Test Bench: Philips 42PFL7432D 42-inch LCD HDTV Page 2

I was generally impressed with the solidity of the image on this HDTV, especially with film-originated material, which did not suffer any obvious exaggeration of noise or the sparkly, "busy" quality that in the past has flagged for me that I was watching an LCD flat-panel. But I did detect some video processing issues. One was that, for reasons unknown, the Philips simply did not recognize 1080i signals via HDMI from our Sencore 403 video generator, a fairly popular industry tool that has never exhibited this symptom with any other TV. It did accept 1080i via HDMI from our Scientific Atlanta cable box and both a Panasonic Blu-ray and Toshiba HD DVD player, which enabled me to use disc-based high-def test patterns to check performance on 1080i HDMI input signals (see below). The set had no trouble taking 1080i signals from our generator via analog component in or 720p via HDMI or component.

Another cause for concern came when the set showed image instability on the deinterlacing tests on the Blu-ray and HD-DVD versions of the Silicon Optix HQV Benchmark disc. These torture tests are designed to tax the TV's ability to maintain detail and stability while deinterlacing 1080i signals. But at the same time it failed these tests, the set readily passed the disc's various jaggies tests for deinterlacing, as well as the film-clip portion of the film-mode deinterlacing test (this involves a slow pan across stadium seats, which looked unusually smooth and solid). The set also passed the film-mode 2:3 pulldown compensation test on the standard DVD version of the HQV disc. Given these results, it's possible that some evidence of image jitter or moiré might be occasionally evident on certain scenes in some 1080i program material with this TV, but I never saw anything distracting or objectionable in several hours of HD cable viewing. And to put this in further perspective, it's not unusual for some very good TVs to have trouble with the Benchmark deinterlacing tests, including the Samsung LNT-5265F LCD we reviewed in September alongside this Philips.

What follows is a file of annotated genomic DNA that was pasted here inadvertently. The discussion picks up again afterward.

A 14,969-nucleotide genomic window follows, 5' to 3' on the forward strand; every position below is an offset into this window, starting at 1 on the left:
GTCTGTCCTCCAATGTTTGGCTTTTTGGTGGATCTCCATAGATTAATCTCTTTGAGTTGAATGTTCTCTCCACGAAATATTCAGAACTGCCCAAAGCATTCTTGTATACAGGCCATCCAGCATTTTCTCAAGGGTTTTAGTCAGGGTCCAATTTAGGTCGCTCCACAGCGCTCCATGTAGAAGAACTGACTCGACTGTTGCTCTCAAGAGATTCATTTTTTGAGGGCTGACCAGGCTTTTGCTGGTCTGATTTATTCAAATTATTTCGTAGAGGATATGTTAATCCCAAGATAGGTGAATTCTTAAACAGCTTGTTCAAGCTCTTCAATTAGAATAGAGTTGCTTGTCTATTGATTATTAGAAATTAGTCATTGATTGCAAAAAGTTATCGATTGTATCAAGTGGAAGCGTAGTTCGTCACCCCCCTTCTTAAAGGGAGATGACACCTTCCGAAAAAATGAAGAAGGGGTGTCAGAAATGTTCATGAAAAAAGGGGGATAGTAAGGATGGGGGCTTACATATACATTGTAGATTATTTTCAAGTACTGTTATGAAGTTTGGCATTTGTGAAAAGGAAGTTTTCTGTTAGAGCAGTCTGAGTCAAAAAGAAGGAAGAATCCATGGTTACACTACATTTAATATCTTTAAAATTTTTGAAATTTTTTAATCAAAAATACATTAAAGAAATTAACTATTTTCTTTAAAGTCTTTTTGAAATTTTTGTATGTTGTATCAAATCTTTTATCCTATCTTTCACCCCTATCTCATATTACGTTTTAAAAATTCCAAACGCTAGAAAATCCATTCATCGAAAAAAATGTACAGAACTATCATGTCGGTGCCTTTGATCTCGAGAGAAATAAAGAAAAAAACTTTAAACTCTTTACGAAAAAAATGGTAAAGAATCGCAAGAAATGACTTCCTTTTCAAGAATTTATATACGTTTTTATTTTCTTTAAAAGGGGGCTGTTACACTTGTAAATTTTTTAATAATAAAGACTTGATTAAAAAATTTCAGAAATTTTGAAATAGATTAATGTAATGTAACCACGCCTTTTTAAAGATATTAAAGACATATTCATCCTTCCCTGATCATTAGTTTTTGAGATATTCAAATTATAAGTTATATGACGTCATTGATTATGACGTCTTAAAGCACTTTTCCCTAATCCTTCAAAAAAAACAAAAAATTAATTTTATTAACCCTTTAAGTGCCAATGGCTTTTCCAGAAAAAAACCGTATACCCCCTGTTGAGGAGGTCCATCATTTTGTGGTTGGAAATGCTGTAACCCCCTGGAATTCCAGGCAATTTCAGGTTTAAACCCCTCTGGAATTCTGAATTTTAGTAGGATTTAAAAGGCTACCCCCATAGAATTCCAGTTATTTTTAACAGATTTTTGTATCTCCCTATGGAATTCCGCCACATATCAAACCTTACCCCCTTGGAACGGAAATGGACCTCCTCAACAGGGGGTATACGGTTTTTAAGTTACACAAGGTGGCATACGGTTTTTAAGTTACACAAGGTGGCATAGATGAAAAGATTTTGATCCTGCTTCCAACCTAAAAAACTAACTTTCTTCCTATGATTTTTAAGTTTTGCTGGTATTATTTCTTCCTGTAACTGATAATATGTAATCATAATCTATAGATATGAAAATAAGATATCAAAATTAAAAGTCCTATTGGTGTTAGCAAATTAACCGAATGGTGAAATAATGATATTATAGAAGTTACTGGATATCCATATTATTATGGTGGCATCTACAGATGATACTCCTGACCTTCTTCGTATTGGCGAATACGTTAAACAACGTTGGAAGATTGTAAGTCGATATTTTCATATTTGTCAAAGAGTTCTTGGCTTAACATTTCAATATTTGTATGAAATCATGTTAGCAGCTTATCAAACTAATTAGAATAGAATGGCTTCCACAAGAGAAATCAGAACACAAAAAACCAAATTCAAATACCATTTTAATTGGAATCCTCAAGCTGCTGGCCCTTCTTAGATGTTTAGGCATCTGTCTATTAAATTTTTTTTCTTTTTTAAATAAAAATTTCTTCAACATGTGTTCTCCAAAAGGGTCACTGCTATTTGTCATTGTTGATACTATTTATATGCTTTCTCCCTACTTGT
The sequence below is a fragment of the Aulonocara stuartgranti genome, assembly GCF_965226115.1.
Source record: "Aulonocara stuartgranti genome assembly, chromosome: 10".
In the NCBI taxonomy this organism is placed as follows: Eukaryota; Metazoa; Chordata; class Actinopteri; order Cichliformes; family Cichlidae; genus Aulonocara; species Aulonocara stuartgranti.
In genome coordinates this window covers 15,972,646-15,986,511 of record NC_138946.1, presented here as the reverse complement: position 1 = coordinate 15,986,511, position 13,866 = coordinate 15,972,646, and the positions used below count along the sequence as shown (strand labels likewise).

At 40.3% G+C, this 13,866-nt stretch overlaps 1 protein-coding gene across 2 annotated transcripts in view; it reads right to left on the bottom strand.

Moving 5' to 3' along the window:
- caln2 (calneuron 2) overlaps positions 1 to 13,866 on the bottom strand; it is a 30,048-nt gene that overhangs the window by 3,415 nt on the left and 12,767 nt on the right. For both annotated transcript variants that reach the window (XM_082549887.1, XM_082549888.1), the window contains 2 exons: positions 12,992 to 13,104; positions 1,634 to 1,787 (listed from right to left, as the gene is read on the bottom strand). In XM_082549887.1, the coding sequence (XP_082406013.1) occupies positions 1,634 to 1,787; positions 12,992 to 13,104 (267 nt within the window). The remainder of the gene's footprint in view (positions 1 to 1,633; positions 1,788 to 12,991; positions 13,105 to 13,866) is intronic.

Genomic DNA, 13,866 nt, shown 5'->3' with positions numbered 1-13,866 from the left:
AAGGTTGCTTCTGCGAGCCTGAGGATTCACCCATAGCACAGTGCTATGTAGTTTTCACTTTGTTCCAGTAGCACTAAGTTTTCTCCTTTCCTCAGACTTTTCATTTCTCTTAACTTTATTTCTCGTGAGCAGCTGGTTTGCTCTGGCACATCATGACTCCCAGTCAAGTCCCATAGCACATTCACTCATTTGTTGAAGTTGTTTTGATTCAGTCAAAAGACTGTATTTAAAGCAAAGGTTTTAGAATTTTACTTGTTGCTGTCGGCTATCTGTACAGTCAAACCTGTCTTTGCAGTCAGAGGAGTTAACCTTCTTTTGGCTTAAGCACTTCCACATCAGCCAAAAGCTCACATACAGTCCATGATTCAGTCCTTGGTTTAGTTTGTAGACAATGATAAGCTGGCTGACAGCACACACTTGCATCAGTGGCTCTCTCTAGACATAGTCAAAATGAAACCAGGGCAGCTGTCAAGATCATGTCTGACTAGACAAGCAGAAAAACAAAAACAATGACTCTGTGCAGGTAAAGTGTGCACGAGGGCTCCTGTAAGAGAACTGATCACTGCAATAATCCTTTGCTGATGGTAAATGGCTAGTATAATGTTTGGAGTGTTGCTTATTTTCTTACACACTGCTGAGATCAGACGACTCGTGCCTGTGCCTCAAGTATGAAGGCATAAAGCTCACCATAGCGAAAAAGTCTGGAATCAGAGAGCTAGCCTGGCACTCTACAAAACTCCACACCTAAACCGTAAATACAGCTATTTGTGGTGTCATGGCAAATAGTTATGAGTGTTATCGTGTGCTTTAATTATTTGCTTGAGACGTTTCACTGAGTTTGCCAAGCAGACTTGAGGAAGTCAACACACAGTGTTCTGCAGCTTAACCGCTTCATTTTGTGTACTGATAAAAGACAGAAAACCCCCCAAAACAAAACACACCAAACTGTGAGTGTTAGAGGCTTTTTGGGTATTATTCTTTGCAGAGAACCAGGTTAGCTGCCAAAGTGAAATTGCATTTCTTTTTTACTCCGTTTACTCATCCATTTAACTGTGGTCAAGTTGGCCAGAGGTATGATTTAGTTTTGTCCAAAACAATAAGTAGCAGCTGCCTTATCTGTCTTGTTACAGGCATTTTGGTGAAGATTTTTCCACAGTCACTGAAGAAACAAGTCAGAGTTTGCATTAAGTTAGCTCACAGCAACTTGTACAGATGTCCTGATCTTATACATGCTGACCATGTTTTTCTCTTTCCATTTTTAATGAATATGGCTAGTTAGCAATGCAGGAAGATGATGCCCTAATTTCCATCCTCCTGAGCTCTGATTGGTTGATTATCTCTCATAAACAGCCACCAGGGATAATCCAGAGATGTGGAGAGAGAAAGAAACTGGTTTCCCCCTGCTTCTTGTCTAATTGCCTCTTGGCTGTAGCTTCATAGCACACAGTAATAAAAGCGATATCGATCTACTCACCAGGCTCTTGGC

As noted, the TV fully resolved 1080i and 720p static test patterns via HDMI as delivered by our high-def disc player and HDTV signal generator, respectively. But 1080i and 720p patterns from the generator delivered via the analog component-video inputs were slightly softer and showed some mild noise in the finest (highest-frequency) portions of the pattern.

Picture uniformity on full-field gray test patterns of various brightness was pretty good for an LCD, most of which seem to suffer from some degree of inconsistency of brightness across the screen, mostly in dark scenes. Typically this is evident as the central portion of the screen being either slightly lighter or darker than the left and right thirds, but the Philips displayed an unusual pattern on the darkest patterns (30 IRE and below) in which top-right and bottom-left corners were a bit brighter than the center. It wasn't terribly noticeable even on the test patterns, but, again, it's possible that evidence of this may be visible on certain dark movie scenes. Overscan, the portion of the image cut off at the screen edge, measured 0% in the TV's pixel-for-pixel mode and 3% in the widescreen mode.

Even with the Philips's noise-reduction menu option turned off, it did a better job than most TVs in cleaning up the noisy film clips provided as a test on the Silicon Optix HQV standard-def test DVD. This ability to process and tame 480i/p signals was also evident in cable broadcasts, which generally looked pretty good out of the gate compared with their appearance on many sets I've tested. Turning on the noise-reduction option further cleaned up the noisiest signals with only minimal loss of detail, and the circuit didn't appear to have any notable affect on already-clean HDTV signals. The set's MPEG noise-reduction option, however, did virtually nothing for mosquito noise, the compression-related halos that sometimes appear around the edges of objects in compressed digital video (such as DVDs, satellite and digital cable transmissions, and digital TV broadcasts).

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